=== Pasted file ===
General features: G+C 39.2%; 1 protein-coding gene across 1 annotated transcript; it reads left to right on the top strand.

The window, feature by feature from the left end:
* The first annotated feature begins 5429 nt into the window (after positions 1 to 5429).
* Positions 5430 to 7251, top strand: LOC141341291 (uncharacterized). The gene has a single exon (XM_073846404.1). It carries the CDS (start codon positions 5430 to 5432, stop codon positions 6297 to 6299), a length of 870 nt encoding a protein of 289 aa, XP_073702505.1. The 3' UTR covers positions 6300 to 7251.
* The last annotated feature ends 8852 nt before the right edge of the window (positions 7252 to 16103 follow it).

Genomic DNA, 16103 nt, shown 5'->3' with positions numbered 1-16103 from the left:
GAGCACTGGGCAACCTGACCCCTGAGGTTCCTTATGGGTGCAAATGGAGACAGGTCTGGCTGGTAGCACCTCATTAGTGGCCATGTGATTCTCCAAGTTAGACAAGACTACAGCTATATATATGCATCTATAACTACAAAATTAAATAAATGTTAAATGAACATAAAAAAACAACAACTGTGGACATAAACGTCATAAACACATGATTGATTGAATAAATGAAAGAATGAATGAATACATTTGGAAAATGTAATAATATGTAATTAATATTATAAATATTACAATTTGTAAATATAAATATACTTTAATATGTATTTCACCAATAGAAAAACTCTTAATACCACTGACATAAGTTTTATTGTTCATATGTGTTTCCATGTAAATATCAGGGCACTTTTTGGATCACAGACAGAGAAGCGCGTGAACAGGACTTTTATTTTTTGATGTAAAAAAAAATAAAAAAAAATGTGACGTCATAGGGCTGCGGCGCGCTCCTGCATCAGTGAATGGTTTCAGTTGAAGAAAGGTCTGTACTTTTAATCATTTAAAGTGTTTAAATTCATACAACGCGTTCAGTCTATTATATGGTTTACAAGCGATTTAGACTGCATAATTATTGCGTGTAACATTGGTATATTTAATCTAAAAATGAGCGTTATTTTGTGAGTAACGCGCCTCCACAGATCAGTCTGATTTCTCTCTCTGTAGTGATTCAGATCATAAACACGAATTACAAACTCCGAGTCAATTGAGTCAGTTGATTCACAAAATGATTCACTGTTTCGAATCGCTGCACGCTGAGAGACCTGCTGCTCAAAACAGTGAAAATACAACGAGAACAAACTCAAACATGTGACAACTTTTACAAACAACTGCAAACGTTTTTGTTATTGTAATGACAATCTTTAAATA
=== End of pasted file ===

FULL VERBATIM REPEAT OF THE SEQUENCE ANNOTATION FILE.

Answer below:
General features: G+C 39.2%; 1 protein-coding gene across 1 annotated transcript; it reads left to right on the top strand.

The window, feature by feature from the left end:
* The first annotated feature begins 5429 nt into the window (after positions 1 to 5429).
* Positions 5430 to 7251, top strand: LOC141341291 (uncharacterized). The gene has a single exon (XM_073846404.1). It carries the CDS (start codon positions 5430 to 5432, stop codon positions 6297 to 6299), a length of 870 nt encoding a protein of 289 aa, XP_073702505.1. The 3' UTR covers positions 6300 to 7251.
* The last annotated feature ends 8852 nt before the right edge of the window (positions 7252 to 16103 follow it).

Genomic DNA, 16103 nt, shown 5'->3' with positions numbered 1-16103 from the left:
GAGCACTGGGCAACCTGACCCCTGAGGTTCCTTATGGGTGCAAATGGAGACAGGTCTGGCTGGTAGCACCTCATTAGTGGCCATGTGATTCTCCAAGTTAGACAAGACTACAGCTATATATATGCATCTATAACTACAAAATTAAATAAATGTTAAATGAACATAAAAAAACAACAACTGTGGACATAAACGTCATAAACACATGATTGATTGAATAAATGAAAGAATGAATGAATACATTTGGAAAATGTAATAATATGTAATTAATATTATAAATATTACAATTTGTAAATATAAATATACTTTAATATGTATTTCACCAATAGAAAAACTCTTAATACCACTGACATAAGTTTTATTGTTCATATGTGTTTCCATGTAAATATCAGGGCACTTTTTGGATCACAGACAGAGAAGCGCGTGAACAGGACTTTTATTTTTTGATGTAAAAAAAAATAAAAAAAAATGTGACGTCATAGGGCTGCGGCGCGCTCCTGCATCAGTGAATGGTTTCAGTTGAAGAAAGGTCTGTACTTTTAATCATTTAAAGTGTTTAAATTCATACAACGCGTTCAGTCTATTATATGGTTTACAAGCGATTTAGACTGCATAATTATTGCGTGTAACATTGGTATATTTAATCTAAAAATGAGCGTTATTTTGTGAGTAACGCGCCTCCACAGATCAGTCTGATTTCTCTCTCTGTAGTGATTCAGATCATAAACACGAATTACAAACTCCGAGTCAATTGAGTCAGTTGATTCACAAAATGATTCACTGTTTCGAATCGCTGCACGCTGAGAGACCTGCTGCTCAAAACAGTGAAAATACAACGAGAACAAACTCAAACATGTGACAACTTTTACAAACAACTGCAAACGTTTTTGTTATTGTAATGACAATCTTTAAATA